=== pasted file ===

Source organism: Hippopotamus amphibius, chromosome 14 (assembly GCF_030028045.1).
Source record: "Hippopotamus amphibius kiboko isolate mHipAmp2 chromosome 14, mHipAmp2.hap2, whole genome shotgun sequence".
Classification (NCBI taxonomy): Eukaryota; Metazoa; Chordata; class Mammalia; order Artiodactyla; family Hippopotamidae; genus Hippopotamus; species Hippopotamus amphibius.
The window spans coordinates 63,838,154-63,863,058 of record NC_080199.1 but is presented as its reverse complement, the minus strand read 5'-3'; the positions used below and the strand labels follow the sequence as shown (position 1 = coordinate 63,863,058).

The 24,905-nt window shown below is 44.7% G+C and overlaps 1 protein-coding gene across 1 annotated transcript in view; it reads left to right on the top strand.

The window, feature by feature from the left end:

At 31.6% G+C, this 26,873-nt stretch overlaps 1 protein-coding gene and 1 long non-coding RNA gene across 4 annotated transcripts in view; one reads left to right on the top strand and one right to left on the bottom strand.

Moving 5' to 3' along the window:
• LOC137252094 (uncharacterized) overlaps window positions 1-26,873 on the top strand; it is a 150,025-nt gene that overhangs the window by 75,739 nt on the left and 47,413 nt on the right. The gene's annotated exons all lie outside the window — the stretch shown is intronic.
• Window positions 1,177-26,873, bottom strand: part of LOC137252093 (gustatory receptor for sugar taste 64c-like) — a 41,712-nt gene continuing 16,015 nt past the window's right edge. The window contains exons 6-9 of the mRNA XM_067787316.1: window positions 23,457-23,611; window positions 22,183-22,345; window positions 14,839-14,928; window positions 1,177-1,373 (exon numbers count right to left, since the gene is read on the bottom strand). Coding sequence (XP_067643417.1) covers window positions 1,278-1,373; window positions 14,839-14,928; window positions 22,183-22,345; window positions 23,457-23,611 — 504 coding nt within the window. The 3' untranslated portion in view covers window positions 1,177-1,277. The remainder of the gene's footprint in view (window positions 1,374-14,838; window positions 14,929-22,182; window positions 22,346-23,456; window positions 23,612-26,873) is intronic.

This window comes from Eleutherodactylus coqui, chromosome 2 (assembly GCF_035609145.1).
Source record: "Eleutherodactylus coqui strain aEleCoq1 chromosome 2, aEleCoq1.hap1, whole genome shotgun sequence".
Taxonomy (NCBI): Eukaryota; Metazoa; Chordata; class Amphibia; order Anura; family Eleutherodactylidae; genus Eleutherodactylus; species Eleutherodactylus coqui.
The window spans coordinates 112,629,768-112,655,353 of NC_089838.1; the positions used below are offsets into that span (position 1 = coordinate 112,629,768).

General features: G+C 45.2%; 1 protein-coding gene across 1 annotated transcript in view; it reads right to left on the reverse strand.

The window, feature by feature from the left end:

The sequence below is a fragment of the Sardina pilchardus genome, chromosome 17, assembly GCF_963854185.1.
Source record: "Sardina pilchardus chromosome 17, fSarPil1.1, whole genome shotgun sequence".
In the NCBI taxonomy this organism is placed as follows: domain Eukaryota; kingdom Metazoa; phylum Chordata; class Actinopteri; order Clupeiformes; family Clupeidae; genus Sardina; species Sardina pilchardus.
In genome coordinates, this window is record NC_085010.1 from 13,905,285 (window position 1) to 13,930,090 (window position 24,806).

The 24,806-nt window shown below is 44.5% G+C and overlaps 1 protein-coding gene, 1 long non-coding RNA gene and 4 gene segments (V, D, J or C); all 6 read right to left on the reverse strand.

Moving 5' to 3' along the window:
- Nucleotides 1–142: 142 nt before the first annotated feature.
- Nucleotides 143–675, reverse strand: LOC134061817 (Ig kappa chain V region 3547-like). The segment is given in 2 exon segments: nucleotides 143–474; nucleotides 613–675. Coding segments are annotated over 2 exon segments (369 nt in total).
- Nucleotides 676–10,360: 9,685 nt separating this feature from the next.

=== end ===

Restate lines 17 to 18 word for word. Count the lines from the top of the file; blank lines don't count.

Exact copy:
The sequence below is a fragment of the Sardina pilchardus genome, chromosome 17, assembly GCF_963854185.1.
Source record: "Sardina pilchardus chromosome 17, fSarPil1.1, whole genome shotgun sequence".